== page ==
How to Adjust a Honeywell Thermostat Heat Anticipator

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Heat anticipator adjustment on a Honeywell thermostat is fairly straightforward,
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Most Honeywell thermostats contain a heat anticipator. This mechanism is designed to allow some overshoot of the desired room temperature but prevent dramatic overshooting. A modest amount of overshoot reduces wear and tear to pumps, compressors and motors by keeping the climate control system from cycling on and off too frequently when the temperature hovers around the set point. If you notice your system "hunting" or oscillating on and off when the room temperature reaches the thermostat's set point, you can correct this by adjusting the heat anticipator to increase burner time. If the room gets too hot, adjust to reduce burner time.


Step 1

Adjust the thermostat dial to the farthest point toward the left to check the system's heating operation. Set the thermostat's system switch to the right, or 'Heat,' setting if the unit is fitted with a sub base. Adjust the thermostat dial until the setting exceeds room temperature; the system should start blowing hot air. Adjust the dial to below original room temperature; the heating system should stop blowing hot air.

Step 2

Set the system switch to the left, or 'Cool,' setting if the unit is fitted with a sub base. Lower the thermostat dial to a point below room temperature; the air conditioner should start blowing cold air. Raise the setting to a point above room temperature; the air conditioner should turn off.


Step 3

Remove your Honeywell thermostat's cover. There are several types with an easy-to-remove clip-on cover; however, if you have a "Vision Pro" thermostat, press down on the hidden buttons on the top and bottom of the unit while pulling the cover away from the wall.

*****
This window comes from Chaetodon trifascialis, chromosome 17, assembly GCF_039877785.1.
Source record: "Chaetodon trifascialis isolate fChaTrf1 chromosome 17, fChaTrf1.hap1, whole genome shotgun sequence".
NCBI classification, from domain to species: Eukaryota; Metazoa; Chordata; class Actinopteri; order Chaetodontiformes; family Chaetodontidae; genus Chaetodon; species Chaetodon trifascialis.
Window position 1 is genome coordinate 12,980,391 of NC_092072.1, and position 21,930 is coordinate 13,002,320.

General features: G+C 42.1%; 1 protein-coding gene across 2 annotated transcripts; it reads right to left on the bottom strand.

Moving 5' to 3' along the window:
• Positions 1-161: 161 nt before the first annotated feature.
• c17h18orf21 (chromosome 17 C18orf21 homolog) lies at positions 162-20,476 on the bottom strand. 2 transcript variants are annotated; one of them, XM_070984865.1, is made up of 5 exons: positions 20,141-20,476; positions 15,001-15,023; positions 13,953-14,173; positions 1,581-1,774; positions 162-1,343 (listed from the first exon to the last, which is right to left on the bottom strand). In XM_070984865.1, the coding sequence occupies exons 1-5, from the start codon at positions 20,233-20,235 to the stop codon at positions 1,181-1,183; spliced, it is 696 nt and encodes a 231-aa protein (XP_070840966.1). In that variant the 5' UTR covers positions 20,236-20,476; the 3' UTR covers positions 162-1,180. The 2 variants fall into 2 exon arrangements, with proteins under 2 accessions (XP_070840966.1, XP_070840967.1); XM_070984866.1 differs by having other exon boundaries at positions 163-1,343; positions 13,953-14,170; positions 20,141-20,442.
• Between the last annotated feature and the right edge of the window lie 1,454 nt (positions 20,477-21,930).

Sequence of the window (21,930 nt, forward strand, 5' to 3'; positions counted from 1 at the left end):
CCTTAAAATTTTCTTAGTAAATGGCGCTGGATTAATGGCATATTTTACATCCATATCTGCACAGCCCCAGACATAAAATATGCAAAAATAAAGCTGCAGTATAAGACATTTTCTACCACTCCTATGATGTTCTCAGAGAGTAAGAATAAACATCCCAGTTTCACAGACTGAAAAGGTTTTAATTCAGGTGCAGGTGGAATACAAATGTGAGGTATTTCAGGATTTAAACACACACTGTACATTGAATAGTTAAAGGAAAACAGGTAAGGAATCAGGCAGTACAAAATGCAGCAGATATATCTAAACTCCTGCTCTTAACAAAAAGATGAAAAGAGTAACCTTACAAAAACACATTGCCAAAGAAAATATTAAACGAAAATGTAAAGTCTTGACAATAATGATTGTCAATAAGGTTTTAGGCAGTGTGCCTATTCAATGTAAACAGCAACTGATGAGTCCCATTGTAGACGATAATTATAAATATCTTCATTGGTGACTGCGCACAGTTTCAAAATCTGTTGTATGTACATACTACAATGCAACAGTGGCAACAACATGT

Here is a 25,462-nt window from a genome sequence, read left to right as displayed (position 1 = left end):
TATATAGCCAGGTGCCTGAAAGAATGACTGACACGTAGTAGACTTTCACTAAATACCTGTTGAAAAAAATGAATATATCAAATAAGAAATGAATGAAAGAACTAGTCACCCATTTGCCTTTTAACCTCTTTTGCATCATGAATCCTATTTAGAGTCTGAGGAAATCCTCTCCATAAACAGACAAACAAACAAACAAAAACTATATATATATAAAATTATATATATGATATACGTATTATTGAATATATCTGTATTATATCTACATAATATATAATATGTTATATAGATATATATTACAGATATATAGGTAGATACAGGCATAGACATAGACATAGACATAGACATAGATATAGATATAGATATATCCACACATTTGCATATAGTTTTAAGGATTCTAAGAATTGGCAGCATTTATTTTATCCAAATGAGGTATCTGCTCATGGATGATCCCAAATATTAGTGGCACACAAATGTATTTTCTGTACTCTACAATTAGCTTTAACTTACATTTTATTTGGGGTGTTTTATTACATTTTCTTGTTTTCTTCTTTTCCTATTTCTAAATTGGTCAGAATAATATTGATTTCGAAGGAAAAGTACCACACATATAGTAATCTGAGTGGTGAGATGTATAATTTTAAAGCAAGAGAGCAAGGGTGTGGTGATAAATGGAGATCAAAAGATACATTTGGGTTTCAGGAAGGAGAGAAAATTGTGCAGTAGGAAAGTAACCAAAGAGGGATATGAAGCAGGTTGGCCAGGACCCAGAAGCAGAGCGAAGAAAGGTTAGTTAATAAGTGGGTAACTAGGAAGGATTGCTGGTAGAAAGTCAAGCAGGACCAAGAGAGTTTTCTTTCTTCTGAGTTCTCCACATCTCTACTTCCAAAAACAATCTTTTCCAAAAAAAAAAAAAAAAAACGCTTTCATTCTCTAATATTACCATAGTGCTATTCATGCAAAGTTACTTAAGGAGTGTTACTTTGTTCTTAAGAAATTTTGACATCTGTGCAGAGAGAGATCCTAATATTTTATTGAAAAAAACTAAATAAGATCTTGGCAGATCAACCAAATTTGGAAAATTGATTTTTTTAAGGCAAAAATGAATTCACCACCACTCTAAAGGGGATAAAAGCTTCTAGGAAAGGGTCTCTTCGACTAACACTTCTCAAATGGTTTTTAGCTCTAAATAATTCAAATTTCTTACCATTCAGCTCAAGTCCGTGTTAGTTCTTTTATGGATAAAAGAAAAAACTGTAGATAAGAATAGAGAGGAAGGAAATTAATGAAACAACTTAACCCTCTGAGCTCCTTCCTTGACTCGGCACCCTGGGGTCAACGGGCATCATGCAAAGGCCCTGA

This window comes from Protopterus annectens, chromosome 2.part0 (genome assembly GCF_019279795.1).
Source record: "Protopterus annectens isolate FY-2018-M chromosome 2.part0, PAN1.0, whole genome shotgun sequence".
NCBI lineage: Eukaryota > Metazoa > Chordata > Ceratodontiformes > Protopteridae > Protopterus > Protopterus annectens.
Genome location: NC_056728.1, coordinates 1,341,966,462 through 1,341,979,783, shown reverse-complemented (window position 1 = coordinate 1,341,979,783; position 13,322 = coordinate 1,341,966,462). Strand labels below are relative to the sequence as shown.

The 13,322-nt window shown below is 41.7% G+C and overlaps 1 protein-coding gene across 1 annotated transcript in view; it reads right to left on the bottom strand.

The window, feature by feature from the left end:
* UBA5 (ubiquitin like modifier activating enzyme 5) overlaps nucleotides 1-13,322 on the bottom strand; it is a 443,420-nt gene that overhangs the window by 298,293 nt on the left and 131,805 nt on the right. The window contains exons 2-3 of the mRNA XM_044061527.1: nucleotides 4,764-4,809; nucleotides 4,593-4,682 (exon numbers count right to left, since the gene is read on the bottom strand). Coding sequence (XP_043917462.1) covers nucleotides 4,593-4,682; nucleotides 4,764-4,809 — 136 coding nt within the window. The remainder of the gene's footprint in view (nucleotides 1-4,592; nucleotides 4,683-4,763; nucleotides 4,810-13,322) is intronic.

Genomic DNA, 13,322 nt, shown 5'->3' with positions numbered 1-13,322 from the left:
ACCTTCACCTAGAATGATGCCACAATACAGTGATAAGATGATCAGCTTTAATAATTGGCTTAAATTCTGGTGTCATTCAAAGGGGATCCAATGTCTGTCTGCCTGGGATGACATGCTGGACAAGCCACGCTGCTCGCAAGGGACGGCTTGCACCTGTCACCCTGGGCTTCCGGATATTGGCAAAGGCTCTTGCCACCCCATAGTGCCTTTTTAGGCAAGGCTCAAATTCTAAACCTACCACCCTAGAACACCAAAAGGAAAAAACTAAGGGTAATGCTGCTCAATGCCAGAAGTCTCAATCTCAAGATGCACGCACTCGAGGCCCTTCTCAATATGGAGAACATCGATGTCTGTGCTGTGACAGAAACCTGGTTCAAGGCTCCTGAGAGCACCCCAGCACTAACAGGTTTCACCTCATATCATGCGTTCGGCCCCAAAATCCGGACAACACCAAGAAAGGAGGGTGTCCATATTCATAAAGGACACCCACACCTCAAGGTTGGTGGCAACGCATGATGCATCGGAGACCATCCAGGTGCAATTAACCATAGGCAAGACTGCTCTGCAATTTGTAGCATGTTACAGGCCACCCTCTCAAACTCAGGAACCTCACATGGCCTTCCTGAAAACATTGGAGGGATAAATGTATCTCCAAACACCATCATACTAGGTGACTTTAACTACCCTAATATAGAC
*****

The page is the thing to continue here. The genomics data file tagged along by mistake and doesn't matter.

Step 4

Locate the adjustable heat anticipator pointer. Some models have a movable copper arm connected to a finely wound flattened coil projecting downward from a round springlike bimetal coil; this type has an arrow-shaped pointer on the end of the copper arm that is situated above a semicircular scale; the scale is graduated from left to right from 1.2 to 2.10. On other models, the finely wound flattened coil is covered by a flat knurled disk. This type also has an arrow-shaped pointer on the edge of the disk pointing to a similar graduated scale.


Step 5

Refer to your particular thermostat's instruction manual, if you have one, and use the tip of a wooden pencil to adjust the movable pointer. On models with a movable copper arm, insert the pencil tip into the triangular opening on the end of the arm. On models with a knurled disk, insert the pencil tip in the hole provided on the left of the pointer. Once you've done this, move the pointer to the recommended setting as shown in the instruction manual. If you do not have a manual, or if the above procedure does not resolve the problem, go to the next step.

Step 6

Increase burner time by moving the pointer to the next higher number on the scale. This makes the burner put out less heat and prevents the thermostat from turning the system off too early. This method should stop the system from frequently oscillating on and off when room temperature nears the thermostat's set point.


Step 7

Decrease burner time if the room gets too hot by moving the pointer to the next lower number on the scale.

Step 8

Make small adjustments at a time and allow five minutes for the system to settle down to see if the correction has the desired effect.



Ian Kelly

After graduating from the University of the Witwatersrand and qualifying as an aircraft engineer, Ian Kelly joined a Kitchen remodeling company and qualified as a Certified Kitchen Designer (CKD). Kelly then established an organization specializing in home improvement, including repair and maintenance of household appliances, garden equipment and lawn mowers.